3. "To oppose the government’s proposed restrictive legislation regarding procurement and investment and, if that is passed, to promise that a future Labour government would make it a priority to rescind laws which restrict the globally recognised rights to freedom of expression and association to campaign for ethical trade policies.”
What’s the problem? 
"Prospective leaders of any major party shouldn’t be having their stance on Israel and the Palestinians dictated by the PSC, an organisation that has never committed to a two state solution, never accepted Israel’s right to exist, leads the BDS (Boycott Divestment and Sanctions) campaign in the UK, and has failed to deal with antisemitism in its own ranks.
The pledges say nothing at all about Israel or two states. 
In fact, the first one undermines the concept of two states with a reference to a complete right of return. We know from its campaigning that PSC don’t mean a symbolic settlement of this issue with small numbers of Palestinians returning to Israel, and compensation for others, it argues for the absolute right to live in Israel of all descendants of Palestinian refugees, about seven million people. This would mean Israel ceasing to exist as a Jewish state. There would be two Palestinian states, not two states for two peoples.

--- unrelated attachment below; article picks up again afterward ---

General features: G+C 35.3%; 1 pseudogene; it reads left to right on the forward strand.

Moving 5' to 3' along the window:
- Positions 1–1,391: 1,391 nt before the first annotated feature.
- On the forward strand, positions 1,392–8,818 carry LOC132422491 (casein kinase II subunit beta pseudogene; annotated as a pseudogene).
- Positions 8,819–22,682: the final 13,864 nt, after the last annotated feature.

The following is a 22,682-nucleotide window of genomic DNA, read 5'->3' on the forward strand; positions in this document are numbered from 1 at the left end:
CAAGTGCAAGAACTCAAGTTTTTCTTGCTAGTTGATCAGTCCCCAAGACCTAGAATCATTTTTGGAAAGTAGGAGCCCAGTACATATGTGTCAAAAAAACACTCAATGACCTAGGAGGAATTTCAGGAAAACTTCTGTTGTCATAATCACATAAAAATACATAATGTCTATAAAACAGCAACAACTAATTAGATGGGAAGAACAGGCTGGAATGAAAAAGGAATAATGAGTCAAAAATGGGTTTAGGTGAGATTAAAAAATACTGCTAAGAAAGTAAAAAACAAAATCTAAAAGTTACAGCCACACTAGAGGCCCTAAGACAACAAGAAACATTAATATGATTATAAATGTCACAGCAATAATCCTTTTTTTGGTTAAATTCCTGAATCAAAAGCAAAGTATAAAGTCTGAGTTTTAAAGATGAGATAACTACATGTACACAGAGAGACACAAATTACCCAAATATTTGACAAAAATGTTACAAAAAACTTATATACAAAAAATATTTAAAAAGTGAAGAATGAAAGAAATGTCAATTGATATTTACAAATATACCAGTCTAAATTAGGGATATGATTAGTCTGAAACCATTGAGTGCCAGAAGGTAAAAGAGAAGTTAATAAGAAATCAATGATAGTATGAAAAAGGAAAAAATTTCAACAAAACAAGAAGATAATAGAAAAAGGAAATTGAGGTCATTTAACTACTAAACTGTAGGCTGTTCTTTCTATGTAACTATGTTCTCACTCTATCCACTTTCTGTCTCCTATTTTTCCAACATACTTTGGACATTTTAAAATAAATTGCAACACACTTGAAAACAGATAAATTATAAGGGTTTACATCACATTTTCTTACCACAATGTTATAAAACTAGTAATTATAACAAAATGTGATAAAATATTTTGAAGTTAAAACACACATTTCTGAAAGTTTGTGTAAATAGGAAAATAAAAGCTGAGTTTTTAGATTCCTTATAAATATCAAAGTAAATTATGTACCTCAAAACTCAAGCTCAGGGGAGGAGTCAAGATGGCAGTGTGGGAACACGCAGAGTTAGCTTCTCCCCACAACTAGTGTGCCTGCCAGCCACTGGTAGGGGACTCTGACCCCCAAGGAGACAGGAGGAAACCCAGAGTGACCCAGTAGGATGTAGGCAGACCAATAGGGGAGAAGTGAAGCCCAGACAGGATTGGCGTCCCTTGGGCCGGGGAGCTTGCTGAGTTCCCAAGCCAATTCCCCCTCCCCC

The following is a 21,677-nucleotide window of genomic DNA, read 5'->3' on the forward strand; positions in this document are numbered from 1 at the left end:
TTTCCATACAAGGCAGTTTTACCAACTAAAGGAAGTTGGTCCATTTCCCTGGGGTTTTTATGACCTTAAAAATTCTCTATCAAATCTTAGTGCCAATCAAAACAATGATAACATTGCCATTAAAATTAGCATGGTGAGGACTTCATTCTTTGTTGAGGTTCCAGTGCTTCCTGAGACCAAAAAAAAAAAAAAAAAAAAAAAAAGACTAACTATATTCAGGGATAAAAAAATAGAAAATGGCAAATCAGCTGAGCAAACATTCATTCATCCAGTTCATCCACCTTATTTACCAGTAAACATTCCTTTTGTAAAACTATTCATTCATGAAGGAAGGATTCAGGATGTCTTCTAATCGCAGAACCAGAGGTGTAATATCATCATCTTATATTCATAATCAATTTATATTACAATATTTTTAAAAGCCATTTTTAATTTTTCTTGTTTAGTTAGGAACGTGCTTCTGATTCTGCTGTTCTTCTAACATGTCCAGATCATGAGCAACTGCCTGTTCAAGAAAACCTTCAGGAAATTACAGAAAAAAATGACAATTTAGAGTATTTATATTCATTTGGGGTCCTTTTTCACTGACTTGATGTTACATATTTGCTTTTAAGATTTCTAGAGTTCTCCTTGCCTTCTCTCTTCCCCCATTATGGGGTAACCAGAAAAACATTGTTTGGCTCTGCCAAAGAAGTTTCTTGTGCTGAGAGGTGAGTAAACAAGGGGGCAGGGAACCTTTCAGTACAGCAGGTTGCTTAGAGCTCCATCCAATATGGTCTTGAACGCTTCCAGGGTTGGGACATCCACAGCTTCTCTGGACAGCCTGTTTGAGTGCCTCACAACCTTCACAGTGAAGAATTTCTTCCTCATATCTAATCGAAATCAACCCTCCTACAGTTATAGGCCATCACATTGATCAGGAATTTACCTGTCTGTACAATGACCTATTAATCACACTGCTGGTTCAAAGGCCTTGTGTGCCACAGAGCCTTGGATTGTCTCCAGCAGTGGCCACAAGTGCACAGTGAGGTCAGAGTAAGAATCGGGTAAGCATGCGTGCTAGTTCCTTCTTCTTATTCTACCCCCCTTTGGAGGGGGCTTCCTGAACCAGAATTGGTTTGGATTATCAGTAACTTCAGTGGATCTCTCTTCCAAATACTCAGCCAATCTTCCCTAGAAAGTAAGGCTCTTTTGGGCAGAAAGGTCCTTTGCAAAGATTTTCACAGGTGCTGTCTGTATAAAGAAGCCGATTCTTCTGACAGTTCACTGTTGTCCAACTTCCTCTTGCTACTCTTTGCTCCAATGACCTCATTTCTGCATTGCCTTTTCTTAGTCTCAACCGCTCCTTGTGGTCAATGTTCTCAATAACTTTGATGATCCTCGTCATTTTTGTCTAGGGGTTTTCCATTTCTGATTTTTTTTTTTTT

One plausible suggestion for an outside-the-box, vote-winning, strategy for Labour is to ditch the pretence. (I'm not sure that Dawn Butler isn't ahead of the curve already.) At least they wouldn’t have to make contorted arguments that do not compute, and at least they could run on a unique platform of extreme, radical honesty.

Tuesday, 18 February 2020


Michael Rosen is such an engaging  presenter of BBC Radio 4's Word of Mouth that his considerably less pleasant political side still keeps springing nasty surprises.

Here he was on Twitter this very morning trolling the British Jewish Board of Deputies: 

As you'd expect, he's had well over a thousand 'likes' from his Corbynista followers, delighted to have got one over on the Jews. 

There's just one problem though: The Board of Deputies had protested to the Government about Andrew Sabisky's appointment, yesterday, 12 hours before Michael Rosen sent out that tweet.

In true Corbynista fashion, when it was pointed out to him (within the last half an hour) that "they posted condemning his appointment long before you tweeted this", he replied (to yet more 'likes' from his adoring fans), "I can see ‘registering our concerns’. Is that ‘condemning’?"

Well, he clearly didn't look very far. The Board of Deputies tweet in full was:
It is right that Andrew Sabisky is no longer working for the Government. We had registered our concerns with Downing St earlier. There can be no place for such views in our politics. 
If that's not 'condemning', then what is?

As a consummate wordsmith, he knows that, of course. He just doesn't want to lose face in front of his fanatical fans and is trying to bluff and blag his way out of having to apologise to the hated Corbyn critics at the Board of Deputies.